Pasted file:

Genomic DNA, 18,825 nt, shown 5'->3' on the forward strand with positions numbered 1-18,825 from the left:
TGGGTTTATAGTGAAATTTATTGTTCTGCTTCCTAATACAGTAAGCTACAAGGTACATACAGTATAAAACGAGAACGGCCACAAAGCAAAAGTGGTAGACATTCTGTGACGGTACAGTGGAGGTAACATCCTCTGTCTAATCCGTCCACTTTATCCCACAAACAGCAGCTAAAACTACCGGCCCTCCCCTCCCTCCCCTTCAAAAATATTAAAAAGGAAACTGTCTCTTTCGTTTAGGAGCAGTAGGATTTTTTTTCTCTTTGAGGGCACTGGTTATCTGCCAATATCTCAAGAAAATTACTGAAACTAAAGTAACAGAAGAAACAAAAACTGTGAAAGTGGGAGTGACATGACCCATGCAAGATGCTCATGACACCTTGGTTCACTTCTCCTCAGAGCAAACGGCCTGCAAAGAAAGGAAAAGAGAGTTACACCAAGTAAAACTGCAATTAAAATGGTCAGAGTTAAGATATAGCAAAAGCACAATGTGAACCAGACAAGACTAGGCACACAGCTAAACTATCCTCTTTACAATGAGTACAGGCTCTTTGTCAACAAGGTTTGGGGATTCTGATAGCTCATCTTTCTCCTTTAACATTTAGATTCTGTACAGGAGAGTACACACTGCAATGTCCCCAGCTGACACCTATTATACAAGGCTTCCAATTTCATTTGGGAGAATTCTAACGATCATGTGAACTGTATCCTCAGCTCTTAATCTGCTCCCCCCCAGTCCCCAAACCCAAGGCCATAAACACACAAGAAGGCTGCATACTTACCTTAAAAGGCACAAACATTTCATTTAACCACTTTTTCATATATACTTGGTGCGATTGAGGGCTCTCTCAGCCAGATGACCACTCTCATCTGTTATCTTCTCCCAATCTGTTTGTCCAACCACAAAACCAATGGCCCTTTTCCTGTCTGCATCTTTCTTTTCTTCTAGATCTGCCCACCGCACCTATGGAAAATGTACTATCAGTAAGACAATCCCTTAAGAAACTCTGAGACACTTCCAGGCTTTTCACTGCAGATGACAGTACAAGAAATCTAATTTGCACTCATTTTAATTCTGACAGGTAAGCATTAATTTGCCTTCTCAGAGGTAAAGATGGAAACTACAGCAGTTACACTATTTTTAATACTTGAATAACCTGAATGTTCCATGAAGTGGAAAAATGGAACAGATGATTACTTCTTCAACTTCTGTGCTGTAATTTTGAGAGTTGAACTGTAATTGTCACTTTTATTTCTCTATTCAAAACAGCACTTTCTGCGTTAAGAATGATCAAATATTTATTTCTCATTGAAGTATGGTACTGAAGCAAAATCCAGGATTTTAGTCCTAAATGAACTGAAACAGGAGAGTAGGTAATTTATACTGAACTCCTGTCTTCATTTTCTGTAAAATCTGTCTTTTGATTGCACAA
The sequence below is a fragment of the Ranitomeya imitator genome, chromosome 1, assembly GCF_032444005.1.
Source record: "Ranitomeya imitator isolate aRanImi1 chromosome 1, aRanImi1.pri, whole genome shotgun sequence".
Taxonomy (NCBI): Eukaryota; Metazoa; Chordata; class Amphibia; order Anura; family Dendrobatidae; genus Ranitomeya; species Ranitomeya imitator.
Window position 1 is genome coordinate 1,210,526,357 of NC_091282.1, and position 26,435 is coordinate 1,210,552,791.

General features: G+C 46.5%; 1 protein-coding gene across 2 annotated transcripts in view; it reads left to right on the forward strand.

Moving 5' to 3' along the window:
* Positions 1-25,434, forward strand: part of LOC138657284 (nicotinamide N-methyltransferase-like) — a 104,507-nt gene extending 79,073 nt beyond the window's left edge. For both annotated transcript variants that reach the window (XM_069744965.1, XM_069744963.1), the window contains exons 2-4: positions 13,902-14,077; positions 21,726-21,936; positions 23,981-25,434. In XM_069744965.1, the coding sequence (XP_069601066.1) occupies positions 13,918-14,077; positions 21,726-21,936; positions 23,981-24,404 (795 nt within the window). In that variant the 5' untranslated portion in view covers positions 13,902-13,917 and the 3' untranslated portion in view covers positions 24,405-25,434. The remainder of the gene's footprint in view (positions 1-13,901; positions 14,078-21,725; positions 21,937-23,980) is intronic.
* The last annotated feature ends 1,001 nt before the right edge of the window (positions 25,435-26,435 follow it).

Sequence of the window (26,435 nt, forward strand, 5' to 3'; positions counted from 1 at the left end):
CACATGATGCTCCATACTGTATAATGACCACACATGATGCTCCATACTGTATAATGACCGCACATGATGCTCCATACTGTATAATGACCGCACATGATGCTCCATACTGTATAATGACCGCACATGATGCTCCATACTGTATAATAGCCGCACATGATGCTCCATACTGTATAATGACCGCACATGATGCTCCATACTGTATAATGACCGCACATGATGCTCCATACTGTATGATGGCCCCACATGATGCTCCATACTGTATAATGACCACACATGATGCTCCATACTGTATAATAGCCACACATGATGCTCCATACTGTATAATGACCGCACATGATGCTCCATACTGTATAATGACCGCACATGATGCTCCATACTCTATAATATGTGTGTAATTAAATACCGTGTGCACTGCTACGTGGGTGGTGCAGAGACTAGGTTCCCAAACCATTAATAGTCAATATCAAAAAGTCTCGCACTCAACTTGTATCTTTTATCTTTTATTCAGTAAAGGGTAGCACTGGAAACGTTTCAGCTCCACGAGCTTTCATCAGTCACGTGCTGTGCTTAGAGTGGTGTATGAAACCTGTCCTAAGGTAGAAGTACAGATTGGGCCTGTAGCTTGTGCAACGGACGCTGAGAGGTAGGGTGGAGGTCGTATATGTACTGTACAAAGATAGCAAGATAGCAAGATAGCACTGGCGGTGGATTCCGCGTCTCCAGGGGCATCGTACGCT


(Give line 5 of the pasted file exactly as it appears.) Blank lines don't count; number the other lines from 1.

Taxonomy (NCBI): Eukaryota; Metazoa; Chordata; class Amphibia; order Anura; family Dendrobatidae; genus Ranitomeya; species Ranitomeya imitator.